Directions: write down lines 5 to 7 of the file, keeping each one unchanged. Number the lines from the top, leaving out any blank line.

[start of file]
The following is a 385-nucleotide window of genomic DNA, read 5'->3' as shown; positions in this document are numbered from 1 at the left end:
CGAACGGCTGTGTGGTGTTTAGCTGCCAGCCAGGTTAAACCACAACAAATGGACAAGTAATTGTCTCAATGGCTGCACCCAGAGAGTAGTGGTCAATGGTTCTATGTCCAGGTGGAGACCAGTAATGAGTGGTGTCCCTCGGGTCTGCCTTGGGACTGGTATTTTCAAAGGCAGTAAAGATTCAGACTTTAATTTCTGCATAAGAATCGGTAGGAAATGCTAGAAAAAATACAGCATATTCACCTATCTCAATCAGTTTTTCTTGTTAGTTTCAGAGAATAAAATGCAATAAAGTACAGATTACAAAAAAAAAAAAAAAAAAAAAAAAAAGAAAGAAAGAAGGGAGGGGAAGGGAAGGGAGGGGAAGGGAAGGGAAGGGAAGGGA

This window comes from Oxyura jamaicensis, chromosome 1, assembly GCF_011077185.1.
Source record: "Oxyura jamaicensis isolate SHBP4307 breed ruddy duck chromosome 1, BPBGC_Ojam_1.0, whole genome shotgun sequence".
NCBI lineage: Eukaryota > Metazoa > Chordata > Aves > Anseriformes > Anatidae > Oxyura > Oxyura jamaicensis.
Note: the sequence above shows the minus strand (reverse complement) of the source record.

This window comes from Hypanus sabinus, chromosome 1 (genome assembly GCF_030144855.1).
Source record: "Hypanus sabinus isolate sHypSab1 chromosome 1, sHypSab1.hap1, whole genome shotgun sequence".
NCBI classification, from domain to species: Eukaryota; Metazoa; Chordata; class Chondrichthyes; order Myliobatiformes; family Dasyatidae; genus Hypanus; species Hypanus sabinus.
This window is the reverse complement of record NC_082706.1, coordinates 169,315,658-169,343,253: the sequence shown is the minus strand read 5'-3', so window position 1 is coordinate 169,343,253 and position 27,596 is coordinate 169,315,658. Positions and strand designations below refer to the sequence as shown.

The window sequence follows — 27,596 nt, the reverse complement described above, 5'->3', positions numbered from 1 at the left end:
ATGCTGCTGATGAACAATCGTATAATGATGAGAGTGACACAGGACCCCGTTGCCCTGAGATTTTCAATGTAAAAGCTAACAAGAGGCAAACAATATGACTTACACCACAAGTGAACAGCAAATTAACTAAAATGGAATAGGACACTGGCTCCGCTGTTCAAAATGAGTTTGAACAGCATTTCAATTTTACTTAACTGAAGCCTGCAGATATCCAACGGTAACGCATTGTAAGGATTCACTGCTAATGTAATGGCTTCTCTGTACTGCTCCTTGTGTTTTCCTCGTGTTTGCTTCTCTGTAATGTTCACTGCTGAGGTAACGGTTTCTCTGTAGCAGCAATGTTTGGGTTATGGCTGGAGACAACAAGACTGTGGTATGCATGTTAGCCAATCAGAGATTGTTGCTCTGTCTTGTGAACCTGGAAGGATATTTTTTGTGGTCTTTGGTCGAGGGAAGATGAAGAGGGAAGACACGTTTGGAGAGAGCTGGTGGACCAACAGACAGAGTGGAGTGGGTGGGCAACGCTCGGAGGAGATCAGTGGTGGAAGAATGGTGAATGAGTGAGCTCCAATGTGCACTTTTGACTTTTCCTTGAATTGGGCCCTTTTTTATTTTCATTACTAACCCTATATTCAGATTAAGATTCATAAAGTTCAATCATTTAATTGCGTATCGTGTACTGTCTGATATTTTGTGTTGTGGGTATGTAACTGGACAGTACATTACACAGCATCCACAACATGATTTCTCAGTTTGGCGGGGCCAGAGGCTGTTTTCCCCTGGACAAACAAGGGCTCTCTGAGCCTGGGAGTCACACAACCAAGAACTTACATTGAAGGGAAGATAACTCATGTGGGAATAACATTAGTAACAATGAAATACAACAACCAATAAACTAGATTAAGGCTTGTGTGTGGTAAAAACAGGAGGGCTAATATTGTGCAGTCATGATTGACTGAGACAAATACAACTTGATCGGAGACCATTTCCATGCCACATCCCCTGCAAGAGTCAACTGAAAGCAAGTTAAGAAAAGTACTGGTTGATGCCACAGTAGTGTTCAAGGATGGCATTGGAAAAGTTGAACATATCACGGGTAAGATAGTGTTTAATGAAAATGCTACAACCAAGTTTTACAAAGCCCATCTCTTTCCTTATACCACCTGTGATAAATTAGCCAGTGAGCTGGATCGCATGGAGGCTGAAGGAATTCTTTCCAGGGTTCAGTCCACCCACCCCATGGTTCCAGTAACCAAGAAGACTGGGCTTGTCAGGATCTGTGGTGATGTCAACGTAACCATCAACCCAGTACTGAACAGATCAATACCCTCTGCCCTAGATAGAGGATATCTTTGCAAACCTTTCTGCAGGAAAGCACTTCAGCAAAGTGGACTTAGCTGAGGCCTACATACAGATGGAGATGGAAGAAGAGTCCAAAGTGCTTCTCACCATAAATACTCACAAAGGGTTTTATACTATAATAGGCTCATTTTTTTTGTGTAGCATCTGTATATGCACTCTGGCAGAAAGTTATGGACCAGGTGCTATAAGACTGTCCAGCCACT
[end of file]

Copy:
NCBI lineage: Eukaryota > Metazoa > Chordata > Aves > Anseriformes > Anatidae > Oxyura > Oxyura jamaicensis.
Note: the sequence above shows the minus strand (reverse complement) of the source record.

This window comes from Hypanus sabinus, chromosome 1 (genome assembly GCF_030144855.1).